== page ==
I found the unobtainable roller bearing, probably pulled from a dusty back shelf in a tiny London motor factory's shop. I learned to recognize MG bits at first sight, as I painstakingly retraced the original builder's steps in sourcing brake calipers, fuel pumps and master cylinders. I scrubbed and welded and painted and disassembled and assembled. Finally, I had a rolling chassis with all the right parts in all the right places. And there, the vision faltered. Maybe it was trying to hold down a daytime job, do a full course load in architecture at a college 52 miles away, and simultaneously keep a wife and three kids fed and out of the elements that momentarily distracted me. Or maybe it was the Corvair wagon with the 140-bhp, four-carb motor. Or maybe the right-hand-drive Alfa Giulia Sprint GT. At any rate the signal got fuzzy, other priorities cropped up, and when I was transferred from Fort Lauderdale to Atlanta, I lost it completely. I put an ad in the automotive section of the Fort Lauderdale paper: "For sale: D-Jaguar replicar. Many new parts. Needs finishing. Trailer included. $400 OBO." Then I left town to scope out a place to light in Atlanta, my new home. My wife, left to hold down the fort and broker the deal, had 60 calls in 2 hours. The first person appeared 30 minutes later, breathlessly, at our front door with $400 in hand. He left with the car, chortling to himself. And that's where the story should end.

But it doesn't. It will never end. Because I still have nightmares about that car. I have nightmares about the thousand hours the original builder invested, and the many hundreds more I put into restoring the chassis. And I dream about what it would have been when I finished it. Unique. Fast. The Ultimate Track Car.

Now, any time I want to get really suicidal, I just think about my lost D-Jag. And any time I want to get really pissed off, I think about the Greyhound. Then I say to myself, "Is this going to be another D-Jag? Can you really hang one more virtual albatross on your skinny little psyche without going under?" And the answers are, "Hell no" and "Can't do it" in that order.

So, to borrow another phrase from the Brits, my mentors in this Improbable Project process, there's nothing left to do but get "stuck in." "Stuck in" is when you approach the object of your affliction head down, no end in sight, just doing the task at hand until it's done, then on to the next one, then on to the next. It's the only way to avoid overwhelming yourself, losing focus and giving up. Because when you break a project down like this into its constituent parts, and consider these parts all at once you will be overwhelmed. You will be nibbled to death by all the virtual baby ducks.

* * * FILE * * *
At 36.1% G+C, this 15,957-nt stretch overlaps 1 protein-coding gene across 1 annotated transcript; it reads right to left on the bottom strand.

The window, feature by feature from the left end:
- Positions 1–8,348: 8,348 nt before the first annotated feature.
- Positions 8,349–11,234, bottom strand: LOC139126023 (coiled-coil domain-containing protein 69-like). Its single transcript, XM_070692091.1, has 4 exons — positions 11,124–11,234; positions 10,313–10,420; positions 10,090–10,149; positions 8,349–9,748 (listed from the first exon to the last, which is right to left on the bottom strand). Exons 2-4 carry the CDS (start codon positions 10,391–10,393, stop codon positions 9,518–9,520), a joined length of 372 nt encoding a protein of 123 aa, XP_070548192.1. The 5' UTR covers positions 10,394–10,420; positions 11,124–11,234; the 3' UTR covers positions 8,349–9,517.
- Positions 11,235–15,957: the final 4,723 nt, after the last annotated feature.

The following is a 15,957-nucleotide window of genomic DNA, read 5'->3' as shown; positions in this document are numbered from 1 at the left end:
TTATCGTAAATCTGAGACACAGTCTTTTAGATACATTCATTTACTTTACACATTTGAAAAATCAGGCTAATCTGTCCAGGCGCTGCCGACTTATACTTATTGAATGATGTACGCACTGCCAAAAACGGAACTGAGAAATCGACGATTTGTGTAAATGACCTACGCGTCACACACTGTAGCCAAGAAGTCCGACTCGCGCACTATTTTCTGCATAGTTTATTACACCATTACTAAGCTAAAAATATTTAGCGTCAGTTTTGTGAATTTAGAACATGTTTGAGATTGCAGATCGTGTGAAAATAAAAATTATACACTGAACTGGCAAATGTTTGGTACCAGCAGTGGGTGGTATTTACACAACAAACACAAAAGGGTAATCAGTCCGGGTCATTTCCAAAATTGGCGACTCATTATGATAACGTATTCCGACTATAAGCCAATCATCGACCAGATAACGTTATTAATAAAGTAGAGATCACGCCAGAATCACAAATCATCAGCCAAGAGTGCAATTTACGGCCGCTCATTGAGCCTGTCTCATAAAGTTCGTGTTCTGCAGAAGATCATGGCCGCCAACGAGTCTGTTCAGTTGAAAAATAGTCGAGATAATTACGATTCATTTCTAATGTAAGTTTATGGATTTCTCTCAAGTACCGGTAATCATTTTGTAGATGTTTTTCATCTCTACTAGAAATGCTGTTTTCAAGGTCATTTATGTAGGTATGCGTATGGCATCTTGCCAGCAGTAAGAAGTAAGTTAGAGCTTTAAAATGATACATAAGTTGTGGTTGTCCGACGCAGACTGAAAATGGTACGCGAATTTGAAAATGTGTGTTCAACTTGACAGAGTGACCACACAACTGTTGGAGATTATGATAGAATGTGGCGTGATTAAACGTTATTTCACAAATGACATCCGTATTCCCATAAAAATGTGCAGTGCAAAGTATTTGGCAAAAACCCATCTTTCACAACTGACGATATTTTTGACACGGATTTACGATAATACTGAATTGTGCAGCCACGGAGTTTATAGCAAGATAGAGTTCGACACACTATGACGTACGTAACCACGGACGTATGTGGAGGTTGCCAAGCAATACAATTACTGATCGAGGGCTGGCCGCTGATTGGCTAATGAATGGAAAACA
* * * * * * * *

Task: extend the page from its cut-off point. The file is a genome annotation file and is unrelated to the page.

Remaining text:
So I got stuck in. But I got help, too. Sometimes it takes a fresh batch of enthusiasm to push things along. In the absence of any remaining friends I could call upon in my time of need, I resorted to hired enthusiasm. Yup. I paid to have some stuff done. It's not as if I couldn't have welded in the floor pans I laboriously constructed, but there's no telling how long that would have taken.

So I paid a wild-eyed kid to do some of the welding. You know the type. Stays up until 3:00 a.m. doing any given task and does not die a horrible, lingering death the next day. And the enthusiasm is contagious. When I procrastinated on my panel-forming job, the word would come back to me, "Waitin' on you...I got nothin' to do here until you get on the stick." And lo, I would be inspired. Youth may be wasted on the young, but it sure does come in handy sometimes.

Resurrecting the Greyhound has many upsides, not the least of which is enhancing its monetary value to the community of enthusiasts. Even a "yard-driveable" project is worth twice as much as one that sits, neglected and inoperable in the gloom of a dusty garage corner. A cursory inventory of the pieces I have "waiting for installation" indicates I have invested about $5,000 at this point. Most of the major pieces are down in the basement, and addition of a fuel cell, some sort of fire suppression system, some Aeroquip fittings and line, and various other bits should up that total by another couple of thou. If it runs as well as I suspect it will, I should be able to recover my investment on any given day.